With the survey now complete, National Association of State Retirement Administrators (NASRA) Executive Director Dana Bilyeu, a TSP board member, turned her attention to what comes next.

“What do we do now that we have this great information from our folks?” Bilyeu said during the board meeting. “What do we do to create action plans in the next year, two years, five years — however we’re going to do it — to address those areas that they feel most vulnerable?”

Tom Brandt, FRTIB’s chief risk officer and director of planning and risk, said the goal is to use the survey and new information when considering any changes, decision-making and communications going forward.

“It’s also used by the training team as they’re looking at what additional training might be appropriate, or perhaps when we want to make some adjustments,” Brandt said. “As we look through this data, we can see some areas where there might be some benefits from making some adjustments, making some enhancements, or perhaps adding some new components to our training and communication elements.”

In addition to improving communications and resources for FERS participants in the TSP, the board is also trying to adjust the way it reaches younger military members who are newly enrolled in BRS.

“They’re young, they’re transient, they’re hard to find,” Brandt said. “They have the hardest time at that age imagining retirement.”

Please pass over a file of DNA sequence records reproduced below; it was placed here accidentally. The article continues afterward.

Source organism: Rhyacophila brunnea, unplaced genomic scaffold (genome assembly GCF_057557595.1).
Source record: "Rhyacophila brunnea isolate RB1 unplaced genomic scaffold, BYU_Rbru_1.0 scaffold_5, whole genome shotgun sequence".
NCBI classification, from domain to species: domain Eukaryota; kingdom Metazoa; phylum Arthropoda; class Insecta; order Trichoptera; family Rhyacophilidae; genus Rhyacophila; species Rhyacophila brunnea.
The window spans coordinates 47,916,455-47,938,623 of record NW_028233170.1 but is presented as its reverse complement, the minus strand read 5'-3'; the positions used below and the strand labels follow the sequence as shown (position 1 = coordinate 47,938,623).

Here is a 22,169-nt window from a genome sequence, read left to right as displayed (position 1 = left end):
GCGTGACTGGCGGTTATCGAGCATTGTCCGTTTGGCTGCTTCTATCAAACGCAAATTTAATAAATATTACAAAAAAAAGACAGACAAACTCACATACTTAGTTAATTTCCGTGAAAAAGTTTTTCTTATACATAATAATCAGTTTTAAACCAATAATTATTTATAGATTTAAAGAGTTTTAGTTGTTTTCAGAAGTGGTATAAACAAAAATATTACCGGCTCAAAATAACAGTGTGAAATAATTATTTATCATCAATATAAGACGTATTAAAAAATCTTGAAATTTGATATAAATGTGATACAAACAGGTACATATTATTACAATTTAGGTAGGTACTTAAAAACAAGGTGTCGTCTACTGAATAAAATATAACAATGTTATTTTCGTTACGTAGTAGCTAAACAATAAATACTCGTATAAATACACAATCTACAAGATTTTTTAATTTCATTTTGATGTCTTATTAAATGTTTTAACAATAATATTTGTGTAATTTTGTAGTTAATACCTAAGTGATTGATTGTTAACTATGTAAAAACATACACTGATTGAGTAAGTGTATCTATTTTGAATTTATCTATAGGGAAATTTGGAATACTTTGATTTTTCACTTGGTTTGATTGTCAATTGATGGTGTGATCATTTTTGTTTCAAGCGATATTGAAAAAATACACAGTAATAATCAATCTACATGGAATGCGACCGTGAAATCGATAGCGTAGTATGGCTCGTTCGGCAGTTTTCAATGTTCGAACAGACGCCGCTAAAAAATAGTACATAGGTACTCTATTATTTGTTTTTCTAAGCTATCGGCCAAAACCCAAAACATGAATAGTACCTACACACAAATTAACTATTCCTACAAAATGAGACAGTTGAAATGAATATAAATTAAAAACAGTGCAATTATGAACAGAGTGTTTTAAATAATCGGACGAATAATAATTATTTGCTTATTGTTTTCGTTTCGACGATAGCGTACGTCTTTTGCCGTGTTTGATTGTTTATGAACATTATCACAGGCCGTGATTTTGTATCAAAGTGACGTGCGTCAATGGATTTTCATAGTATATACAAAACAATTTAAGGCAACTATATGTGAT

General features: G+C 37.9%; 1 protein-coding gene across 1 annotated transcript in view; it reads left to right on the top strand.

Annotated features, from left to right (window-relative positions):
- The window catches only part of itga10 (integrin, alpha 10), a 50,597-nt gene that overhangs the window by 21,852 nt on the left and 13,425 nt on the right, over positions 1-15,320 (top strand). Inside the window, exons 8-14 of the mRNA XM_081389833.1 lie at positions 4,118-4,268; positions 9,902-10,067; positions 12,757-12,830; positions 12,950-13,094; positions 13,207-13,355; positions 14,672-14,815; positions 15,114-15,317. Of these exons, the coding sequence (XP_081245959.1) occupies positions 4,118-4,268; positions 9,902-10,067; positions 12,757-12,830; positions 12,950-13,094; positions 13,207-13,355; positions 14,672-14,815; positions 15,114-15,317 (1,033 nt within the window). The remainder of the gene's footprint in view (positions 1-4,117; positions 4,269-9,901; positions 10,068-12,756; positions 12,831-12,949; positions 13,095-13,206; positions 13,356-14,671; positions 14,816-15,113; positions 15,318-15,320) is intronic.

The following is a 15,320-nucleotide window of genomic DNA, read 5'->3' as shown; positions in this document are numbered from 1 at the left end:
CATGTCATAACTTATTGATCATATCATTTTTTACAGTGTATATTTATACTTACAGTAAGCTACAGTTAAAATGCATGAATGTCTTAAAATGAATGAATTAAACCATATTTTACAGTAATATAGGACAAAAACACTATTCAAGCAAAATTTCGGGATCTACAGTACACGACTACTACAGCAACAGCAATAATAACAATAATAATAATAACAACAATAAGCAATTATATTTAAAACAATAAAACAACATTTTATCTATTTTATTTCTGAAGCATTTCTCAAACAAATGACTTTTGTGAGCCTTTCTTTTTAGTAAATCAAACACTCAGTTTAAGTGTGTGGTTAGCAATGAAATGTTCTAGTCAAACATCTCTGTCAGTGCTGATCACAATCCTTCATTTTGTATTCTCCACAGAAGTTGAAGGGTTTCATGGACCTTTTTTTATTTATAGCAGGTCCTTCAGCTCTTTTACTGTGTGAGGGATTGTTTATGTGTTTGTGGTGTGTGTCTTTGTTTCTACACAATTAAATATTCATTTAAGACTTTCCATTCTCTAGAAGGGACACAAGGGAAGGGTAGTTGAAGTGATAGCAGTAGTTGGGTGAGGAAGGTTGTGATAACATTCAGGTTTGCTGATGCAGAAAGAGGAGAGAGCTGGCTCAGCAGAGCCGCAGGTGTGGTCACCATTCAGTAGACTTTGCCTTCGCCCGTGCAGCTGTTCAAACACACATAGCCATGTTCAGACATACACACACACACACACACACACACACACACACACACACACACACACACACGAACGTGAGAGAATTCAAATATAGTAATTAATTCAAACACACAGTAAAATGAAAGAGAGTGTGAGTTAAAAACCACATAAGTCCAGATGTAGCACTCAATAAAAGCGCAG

The BRS is a relatively new retirement system, which many military members got access to as part of the fiscal 2016 National Defense Authorization Act. BRS offers a “blend” of two major sources of retirement income: a traditional retirement pension and a TSP account.

In addition to automatic enrollment into the BRS for new military members, TSP ensures that participants are enrolled at the 5% matching rate, and that they’re enrolled in the right lifecycle (L) fund for their age. In September 2023, for the first time since the launch of the BRS program in 2018, the number of BRS participants surpassed the number of participants in the military’s legacy retirement system.

Similar to the FRTIB’s goals for FERS participants, the board tries to communicate and inform BRS enrollees as much as possible.

The Defense Department “has identified 14 milestones in the career of a uniformed services person — touch points where they have to teach them something,” Brandt said. “We make sure that our TSP materials are part of those touch points.”

Deo said while enrollment in the BRS is certainly not the end of military members’ savings toward retirement, it’s a step in the right direction of trying to create good habits early on.

“To the extent that we can take someone who is spending 12 hours a day figuring out how they get really good at something that is completely unrelated to the TSP — whether it’s Army, Navy, Air Force — we stick them in automatically, we give them the match,” Deo said. “If they do nothing, they will reach the age of 22 better off than most 22-year-olds in America … We are — hopefully — pushing the boulder down the hill and we will continue to roll fast.”